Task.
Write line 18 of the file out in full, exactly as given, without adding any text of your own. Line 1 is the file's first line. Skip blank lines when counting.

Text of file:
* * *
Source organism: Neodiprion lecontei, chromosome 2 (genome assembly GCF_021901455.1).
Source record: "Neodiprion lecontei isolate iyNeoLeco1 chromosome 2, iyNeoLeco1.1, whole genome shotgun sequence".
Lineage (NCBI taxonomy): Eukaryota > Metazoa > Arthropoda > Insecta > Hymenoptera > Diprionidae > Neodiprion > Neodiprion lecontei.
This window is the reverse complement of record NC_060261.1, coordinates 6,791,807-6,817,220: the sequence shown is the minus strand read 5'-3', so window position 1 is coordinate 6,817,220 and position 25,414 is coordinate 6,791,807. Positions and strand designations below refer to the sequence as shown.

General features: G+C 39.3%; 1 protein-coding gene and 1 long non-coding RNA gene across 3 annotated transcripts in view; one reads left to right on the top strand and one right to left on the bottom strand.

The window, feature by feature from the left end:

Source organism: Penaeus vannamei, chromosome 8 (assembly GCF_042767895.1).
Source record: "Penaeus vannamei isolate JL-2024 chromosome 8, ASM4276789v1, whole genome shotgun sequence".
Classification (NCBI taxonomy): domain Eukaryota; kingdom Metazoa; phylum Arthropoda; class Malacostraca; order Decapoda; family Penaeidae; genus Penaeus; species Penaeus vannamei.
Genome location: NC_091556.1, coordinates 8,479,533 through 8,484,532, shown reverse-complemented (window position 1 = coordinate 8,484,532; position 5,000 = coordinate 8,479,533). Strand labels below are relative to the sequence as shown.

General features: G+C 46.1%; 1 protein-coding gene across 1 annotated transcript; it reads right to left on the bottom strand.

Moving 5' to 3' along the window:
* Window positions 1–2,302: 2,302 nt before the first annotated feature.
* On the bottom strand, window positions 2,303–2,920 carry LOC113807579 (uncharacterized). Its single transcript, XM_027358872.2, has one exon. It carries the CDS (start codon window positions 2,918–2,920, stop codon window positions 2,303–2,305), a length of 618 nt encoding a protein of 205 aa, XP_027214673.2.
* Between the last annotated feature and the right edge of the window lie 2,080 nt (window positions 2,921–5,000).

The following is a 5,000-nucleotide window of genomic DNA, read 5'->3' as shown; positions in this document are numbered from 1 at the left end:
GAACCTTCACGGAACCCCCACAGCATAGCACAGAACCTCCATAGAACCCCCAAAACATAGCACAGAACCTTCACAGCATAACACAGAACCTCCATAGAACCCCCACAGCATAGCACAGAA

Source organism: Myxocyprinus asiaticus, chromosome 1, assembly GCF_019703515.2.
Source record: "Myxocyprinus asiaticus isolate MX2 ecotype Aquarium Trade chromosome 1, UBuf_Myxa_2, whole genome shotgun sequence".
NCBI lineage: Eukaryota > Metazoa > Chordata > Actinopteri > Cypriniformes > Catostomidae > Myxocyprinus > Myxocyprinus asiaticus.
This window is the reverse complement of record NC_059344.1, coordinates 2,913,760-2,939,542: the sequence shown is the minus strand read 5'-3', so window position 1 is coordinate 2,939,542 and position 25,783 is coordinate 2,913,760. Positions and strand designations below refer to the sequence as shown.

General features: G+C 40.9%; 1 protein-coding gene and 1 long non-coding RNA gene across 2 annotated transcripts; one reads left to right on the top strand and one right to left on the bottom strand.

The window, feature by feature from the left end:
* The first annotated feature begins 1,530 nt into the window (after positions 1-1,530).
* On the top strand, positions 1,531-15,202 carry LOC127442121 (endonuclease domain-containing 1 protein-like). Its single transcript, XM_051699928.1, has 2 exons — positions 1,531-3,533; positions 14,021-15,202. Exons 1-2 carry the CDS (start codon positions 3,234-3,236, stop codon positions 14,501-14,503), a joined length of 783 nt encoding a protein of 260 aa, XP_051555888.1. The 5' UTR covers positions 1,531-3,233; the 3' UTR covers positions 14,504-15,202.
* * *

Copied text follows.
Source organism: Myxocyprinus asiaticus, chromosome 1, assembly GCF_019703515.2.